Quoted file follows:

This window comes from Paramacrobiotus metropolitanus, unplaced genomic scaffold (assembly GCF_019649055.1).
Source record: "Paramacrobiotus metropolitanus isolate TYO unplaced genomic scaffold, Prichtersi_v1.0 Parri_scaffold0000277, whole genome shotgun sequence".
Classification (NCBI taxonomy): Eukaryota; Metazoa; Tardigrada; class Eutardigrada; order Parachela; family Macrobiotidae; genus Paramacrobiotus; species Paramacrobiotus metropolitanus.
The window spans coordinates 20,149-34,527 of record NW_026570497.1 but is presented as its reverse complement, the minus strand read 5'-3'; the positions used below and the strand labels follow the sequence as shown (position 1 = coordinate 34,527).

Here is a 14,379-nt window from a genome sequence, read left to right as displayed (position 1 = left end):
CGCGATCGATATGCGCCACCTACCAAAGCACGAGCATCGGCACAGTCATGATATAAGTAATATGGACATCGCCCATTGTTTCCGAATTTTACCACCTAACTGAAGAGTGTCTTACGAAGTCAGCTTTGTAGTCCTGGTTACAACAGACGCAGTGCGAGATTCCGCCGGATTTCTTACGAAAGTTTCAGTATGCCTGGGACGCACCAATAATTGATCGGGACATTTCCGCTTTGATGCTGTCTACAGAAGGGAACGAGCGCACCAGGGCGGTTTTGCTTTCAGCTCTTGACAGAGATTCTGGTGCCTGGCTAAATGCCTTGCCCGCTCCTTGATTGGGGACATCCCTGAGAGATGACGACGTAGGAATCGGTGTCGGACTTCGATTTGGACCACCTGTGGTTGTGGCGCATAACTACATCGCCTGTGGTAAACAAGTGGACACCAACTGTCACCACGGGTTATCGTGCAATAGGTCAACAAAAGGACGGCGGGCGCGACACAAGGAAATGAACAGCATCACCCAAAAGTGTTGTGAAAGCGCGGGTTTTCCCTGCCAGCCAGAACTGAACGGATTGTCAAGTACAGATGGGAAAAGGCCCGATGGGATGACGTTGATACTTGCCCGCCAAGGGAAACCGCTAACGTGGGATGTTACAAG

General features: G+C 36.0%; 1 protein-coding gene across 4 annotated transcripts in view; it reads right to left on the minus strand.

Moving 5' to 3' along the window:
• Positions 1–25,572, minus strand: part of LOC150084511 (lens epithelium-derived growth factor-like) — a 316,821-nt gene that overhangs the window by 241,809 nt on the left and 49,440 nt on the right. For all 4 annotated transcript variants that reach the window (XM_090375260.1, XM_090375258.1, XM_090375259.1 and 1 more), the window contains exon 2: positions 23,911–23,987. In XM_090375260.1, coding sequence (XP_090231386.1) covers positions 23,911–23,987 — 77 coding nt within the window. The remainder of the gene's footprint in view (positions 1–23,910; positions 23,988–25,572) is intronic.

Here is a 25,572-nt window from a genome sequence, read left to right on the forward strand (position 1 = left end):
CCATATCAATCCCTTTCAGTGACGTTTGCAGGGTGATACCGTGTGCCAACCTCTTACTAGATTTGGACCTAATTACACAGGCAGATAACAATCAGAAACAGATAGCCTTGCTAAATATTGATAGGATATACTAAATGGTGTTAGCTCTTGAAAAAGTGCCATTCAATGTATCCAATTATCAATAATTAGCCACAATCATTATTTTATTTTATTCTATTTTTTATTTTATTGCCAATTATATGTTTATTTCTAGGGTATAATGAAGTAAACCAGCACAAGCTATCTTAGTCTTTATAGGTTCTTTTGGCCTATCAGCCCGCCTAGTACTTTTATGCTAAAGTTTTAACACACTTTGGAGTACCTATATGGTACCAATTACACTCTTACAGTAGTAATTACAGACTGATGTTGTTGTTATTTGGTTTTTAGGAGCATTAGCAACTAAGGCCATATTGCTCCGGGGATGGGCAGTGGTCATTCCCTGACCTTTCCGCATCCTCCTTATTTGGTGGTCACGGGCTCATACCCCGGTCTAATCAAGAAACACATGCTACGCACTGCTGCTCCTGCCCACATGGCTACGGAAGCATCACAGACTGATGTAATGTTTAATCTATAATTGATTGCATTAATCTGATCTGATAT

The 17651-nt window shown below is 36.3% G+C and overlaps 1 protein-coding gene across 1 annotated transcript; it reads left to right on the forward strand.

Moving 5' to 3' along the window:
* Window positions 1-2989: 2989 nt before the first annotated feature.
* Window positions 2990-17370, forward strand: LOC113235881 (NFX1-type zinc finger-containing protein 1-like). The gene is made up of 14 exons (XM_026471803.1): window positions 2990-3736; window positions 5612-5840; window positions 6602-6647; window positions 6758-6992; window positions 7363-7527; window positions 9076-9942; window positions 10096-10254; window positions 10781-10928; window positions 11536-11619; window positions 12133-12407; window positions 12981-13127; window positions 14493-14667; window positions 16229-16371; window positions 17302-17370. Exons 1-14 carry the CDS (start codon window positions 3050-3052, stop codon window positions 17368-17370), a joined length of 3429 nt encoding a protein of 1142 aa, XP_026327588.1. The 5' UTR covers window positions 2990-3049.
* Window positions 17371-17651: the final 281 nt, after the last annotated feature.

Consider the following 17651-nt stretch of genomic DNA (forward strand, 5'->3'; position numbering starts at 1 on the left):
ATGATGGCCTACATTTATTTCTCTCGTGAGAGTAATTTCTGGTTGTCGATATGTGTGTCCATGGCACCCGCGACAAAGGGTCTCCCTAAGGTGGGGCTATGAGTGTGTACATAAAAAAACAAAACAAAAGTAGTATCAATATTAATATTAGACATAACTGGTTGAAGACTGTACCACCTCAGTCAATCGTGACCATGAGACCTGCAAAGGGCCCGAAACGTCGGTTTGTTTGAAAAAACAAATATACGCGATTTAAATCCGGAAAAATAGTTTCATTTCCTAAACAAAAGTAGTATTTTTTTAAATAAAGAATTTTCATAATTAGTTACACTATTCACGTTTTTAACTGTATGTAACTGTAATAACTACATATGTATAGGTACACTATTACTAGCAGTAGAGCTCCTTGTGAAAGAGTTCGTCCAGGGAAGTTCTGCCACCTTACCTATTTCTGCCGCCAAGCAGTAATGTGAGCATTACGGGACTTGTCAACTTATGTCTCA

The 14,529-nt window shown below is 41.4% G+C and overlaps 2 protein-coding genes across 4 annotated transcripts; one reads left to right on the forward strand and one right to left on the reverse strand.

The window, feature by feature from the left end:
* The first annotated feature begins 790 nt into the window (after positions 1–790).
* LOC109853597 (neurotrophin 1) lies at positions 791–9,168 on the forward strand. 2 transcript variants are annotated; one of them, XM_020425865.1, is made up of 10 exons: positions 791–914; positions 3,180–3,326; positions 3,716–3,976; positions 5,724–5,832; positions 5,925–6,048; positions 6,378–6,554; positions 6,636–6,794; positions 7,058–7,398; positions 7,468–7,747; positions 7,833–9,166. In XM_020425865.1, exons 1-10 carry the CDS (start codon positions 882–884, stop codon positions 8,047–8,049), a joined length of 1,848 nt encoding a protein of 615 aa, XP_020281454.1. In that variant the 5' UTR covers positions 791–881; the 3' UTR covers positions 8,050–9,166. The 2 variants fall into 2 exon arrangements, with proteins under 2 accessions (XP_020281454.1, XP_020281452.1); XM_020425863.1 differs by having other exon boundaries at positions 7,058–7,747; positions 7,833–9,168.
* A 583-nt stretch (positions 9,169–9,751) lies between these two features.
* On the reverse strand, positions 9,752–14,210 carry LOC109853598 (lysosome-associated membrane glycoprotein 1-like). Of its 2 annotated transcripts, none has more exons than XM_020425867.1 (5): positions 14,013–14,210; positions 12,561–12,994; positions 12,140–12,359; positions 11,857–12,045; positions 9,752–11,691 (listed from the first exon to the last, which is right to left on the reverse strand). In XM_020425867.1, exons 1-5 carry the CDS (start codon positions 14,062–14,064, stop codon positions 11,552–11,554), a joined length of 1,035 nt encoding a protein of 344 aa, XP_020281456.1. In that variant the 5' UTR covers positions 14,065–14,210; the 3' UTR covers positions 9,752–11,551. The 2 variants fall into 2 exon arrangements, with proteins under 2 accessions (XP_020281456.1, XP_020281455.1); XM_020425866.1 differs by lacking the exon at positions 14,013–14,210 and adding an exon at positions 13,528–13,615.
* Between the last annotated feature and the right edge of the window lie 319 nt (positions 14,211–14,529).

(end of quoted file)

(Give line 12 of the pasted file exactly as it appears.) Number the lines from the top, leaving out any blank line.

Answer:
The 17651-nt window shown below is 36.3% G+C and overlaps 1 protein-coding gene across 1 annotated transcript; it reads left to right on the forward strand.